Authorities in the hospital kept telling us, “Go away, all needs are met.”
Medical staff are under a lot of pressure—they were instructed by the government not to ask for anything from relief agencies, not to speak about any of the needs, and not to provide any information. They were supposed to demonstrate that the government could handle the influx of patients. Now, however, the situation is so desperate that despite the government orders, medical staff confidentially approach international agencies, asking for
medical supplies and other assistance.
The situation of patients is aggravated by the fact that their relatives—even the ones who were allowed to accompany them from the Vanni—have not been allowed to stay with them
and have been sent to the camps instead. That has been true even of small children and severely injured patients who require constant attention and assistance. No patients were allowed to stay with their families—rather than in the camp—after their discharge, despite the hospital staff’s efforts to make such arrangements.
Human Rights Watch visited all of the hospital wards and most of the patients were in a state of despair, often crying incessantly. One of the patients told Human Rights Watch: They promised they would allow us to go back after we get treatment. Now our families are back there, and we have no information about them. And we are not much better off. People are dying in the hospital as well; there are no relatives to help us, and there won’t be anybody once we go to the camps.
Why did they bring us here? We could have just as well died there [in Vanni], because there is nobody here to take care of us, to feed us, and we are likely to die anyway, just through more suffering.
The hospital is essentially run by the military and guarded even more closely than the camps. Uniformed servicemen patrol every ward of the hospital, the corridors, and the hospital yard.
They register all visitors and watch closely, especially when international relief workers enter the wards. Attempts to communicate with the patients have already led to problems for both patients and the people who tried to talk to them.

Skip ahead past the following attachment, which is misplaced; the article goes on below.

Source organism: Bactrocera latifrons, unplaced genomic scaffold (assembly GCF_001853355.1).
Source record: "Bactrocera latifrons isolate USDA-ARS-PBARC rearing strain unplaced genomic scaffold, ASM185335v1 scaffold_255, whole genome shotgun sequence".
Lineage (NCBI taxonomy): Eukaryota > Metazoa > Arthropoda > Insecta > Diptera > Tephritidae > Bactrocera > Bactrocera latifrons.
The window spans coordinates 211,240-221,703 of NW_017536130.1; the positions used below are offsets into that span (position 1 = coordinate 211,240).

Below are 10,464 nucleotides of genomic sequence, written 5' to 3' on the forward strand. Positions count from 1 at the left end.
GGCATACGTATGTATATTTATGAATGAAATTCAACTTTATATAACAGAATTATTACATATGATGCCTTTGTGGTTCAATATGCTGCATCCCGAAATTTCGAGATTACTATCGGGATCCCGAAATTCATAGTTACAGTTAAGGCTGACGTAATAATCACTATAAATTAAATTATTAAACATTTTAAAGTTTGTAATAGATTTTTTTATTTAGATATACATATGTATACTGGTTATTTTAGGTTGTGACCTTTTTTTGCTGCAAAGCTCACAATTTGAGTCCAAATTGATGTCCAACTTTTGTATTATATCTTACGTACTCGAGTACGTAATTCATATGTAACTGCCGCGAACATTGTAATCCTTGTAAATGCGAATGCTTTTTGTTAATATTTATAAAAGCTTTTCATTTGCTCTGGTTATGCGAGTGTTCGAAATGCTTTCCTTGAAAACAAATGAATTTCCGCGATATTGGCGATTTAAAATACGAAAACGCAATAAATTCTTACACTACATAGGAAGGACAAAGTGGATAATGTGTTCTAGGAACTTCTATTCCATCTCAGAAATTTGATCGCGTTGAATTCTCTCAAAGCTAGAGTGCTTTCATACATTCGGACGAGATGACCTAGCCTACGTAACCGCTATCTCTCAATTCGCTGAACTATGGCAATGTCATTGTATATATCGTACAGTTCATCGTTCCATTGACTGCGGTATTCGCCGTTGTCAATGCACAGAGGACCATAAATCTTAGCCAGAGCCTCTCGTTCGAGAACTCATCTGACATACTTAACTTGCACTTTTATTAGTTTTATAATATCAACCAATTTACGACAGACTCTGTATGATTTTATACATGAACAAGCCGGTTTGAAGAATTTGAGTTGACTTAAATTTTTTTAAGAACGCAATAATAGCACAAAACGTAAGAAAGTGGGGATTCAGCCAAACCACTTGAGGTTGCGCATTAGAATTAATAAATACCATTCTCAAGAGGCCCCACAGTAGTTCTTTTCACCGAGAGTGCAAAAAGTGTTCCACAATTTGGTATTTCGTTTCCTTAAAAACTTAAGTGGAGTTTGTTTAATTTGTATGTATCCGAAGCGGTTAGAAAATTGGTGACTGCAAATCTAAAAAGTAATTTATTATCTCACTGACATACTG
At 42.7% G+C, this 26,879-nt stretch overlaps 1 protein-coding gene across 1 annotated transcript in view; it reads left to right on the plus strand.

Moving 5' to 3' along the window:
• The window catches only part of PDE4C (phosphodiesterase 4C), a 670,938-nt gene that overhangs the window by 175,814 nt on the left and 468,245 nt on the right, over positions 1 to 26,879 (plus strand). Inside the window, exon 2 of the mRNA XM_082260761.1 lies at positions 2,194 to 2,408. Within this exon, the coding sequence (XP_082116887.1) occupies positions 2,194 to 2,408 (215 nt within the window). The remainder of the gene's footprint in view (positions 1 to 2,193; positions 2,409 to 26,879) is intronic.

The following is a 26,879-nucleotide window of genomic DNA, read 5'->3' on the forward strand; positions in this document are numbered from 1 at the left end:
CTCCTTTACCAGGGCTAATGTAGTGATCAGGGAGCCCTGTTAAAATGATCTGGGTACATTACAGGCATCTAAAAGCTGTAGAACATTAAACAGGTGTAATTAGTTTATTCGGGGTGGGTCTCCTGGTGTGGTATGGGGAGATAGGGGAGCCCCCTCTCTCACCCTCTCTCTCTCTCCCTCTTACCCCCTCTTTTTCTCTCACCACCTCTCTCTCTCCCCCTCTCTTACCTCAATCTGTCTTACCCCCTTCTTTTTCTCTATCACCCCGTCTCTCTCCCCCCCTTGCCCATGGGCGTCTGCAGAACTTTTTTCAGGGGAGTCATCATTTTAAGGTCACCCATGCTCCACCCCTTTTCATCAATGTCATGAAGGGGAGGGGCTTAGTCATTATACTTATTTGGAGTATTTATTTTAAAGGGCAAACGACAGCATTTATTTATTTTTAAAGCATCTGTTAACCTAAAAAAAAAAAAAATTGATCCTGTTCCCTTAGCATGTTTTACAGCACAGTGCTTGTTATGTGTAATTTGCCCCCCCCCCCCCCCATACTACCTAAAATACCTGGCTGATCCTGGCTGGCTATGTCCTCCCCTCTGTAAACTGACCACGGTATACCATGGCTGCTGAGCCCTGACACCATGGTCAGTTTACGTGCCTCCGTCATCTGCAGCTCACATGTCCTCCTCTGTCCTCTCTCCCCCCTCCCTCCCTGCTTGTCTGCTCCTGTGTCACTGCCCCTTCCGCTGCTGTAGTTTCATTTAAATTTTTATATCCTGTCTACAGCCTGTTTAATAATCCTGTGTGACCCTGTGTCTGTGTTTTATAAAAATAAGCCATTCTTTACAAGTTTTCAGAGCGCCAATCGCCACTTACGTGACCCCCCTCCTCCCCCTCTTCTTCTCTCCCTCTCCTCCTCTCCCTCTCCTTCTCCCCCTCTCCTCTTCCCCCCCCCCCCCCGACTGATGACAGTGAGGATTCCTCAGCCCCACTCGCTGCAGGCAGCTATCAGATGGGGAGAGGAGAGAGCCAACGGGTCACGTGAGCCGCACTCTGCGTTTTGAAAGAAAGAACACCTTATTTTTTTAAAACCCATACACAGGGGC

For example, a local NGO worker told Human Rights Watch that after one of his staff members talked to a young woman with a mental disorder in the hospital, the patient “had gone missing” the next day, and the staff member was approached by the CID and
questioned about his conversations with the patient. Out of fear for his safety, he had to discontinue his visits to the hospital.
The NGO worker added that he was aware of three cases in which relatives of the patients “had gone missing” after their visits to the hospital. He also said that, according to the information he received in the hospital, in early February several men arrived in a white van to the hospital and abducted the hospital canteen owner “because he used to go to the wards and talk to the patients.”
The situation in the Vavuniya hospital raises serious concerns regarding the safety and wellbeing of patients not just in this hospital, but in other hospitals where injured civilians have
been evacuated. After some 600 patients were evacuated from the makeshift hospital at Putumattalan to Trincomalee by the ICRC on February 10 and 12, initial reports from Trincomalee hospital suggest that it too has become militarized and access to the patients is similarly restricted.
As a co-chair of the Tokyo Donors’ Conference and one of Sri Lanka’s key international partners, the United States has the power and the responsibility to address the current crisis. The United States has in recent years been outspoken on violations of human rights and international humanitarian law by both the Sri Lankan government and the LTTE. Given the dire needs of the civilian population in the Vanni, Human Rights Watch urges the Obama
administration and Congress to bring new urgency to its concerns. Specifically, the US government should call upon the Sri Lankan authorities to:
• Cease all attacks that violate the laws of war, including artillery bombardment and aerial bombing that does not discriminate between military targets and civilians; attacks on hospitals, and attacks using weapons, such as multi-barrel rocket launchers and heavy artillery, that are indiscriminate when used in or near densely populated civilians populations;
• Facilitate, along with the LTTE, the immediate creation of humanitarian corridors to allow civilians trapped by the fighting to travel to areas away from the fighting;
• Immediately lift the September 2008 order barring humanitarian agencies from the Vanni conflict area in northern Sri Lanka and allow humanitarian agencies to return to assist at-risk individuals and reach all civilians in need; ensure that nongovernmental organizations (NG Os) are able to perform their work without arbitrary government interference;
• Allow independent observers, including journalists, access to conflict zones so that accurate and timely information about the situation of civilians in such areas is publicly available;
• Immediately end the arbitrary and indefinite detention of civilians displaced by recent fighting at the internment camps in northern Sri Lanka;
• Permit international monitoring of the screening procedures to prevent arbitrary arrests and “disappearances” of the detained individuals;
• Otherwise abide by the United Nations General Principles on Internal Displacement, including by permitting the freedom of movement of displaced persons, respecting the right of displaced persons to return to their homes, and permitting humanitarian
agencies access to displaced persons. In addition, we call upon the US government to support a discussion of the humanitarian
situation in Sri Lanka at the UN Security Council.